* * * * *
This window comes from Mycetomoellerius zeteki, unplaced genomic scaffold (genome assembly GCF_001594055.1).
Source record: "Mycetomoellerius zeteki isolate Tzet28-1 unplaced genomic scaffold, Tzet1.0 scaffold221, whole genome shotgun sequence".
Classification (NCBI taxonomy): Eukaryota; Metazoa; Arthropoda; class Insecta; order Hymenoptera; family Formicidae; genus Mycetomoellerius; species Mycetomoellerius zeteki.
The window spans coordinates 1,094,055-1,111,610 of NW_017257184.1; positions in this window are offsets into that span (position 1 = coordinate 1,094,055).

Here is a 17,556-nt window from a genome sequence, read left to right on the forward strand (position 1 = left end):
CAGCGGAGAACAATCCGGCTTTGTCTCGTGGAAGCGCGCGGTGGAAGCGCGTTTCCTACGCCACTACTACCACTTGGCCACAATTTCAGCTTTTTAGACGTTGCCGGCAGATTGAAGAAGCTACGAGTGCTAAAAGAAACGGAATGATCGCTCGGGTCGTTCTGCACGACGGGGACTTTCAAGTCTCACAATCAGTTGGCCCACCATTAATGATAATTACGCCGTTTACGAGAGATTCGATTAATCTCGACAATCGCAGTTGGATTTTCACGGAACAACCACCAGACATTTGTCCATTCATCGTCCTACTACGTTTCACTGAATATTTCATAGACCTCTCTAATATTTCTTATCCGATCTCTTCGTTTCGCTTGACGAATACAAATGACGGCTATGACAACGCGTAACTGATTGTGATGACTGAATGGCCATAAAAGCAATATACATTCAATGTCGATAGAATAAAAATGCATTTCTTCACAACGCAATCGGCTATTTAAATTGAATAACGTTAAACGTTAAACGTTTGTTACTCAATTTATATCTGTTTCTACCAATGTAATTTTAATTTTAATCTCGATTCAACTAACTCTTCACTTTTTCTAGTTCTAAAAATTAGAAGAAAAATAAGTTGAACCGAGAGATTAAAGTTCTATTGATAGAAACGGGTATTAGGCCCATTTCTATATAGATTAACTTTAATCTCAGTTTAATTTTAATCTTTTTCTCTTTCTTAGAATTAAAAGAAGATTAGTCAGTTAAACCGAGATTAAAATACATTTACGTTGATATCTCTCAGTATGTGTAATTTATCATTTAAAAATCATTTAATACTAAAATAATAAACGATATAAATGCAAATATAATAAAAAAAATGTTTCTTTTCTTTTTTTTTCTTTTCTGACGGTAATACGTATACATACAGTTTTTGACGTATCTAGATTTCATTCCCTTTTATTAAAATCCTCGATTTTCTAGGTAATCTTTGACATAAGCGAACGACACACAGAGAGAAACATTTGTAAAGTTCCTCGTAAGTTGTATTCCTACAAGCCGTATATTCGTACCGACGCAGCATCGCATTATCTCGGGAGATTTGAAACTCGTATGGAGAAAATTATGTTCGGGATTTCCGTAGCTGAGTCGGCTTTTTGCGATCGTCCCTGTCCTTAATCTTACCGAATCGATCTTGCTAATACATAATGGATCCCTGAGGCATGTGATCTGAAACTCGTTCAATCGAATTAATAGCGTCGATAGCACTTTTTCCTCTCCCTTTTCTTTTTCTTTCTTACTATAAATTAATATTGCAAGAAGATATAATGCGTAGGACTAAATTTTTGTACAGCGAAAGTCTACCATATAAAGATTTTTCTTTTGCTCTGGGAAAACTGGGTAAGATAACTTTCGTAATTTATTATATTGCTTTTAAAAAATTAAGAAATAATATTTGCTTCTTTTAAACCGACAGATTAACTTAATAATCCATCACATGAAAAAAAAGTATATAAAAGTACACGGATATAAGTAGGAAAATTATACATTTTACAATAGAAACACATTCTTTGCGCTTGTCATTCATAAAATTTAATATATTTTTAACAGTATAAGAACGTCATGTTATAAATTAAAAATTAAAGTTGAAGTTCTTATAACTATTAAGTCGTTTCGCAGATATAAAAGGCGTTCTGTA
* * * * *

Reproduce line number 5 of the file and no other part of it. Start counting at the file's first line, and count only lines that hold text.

Here is a 17,556-nt window from a genome sequence, read left to right on the forward strand (position 1 = left end):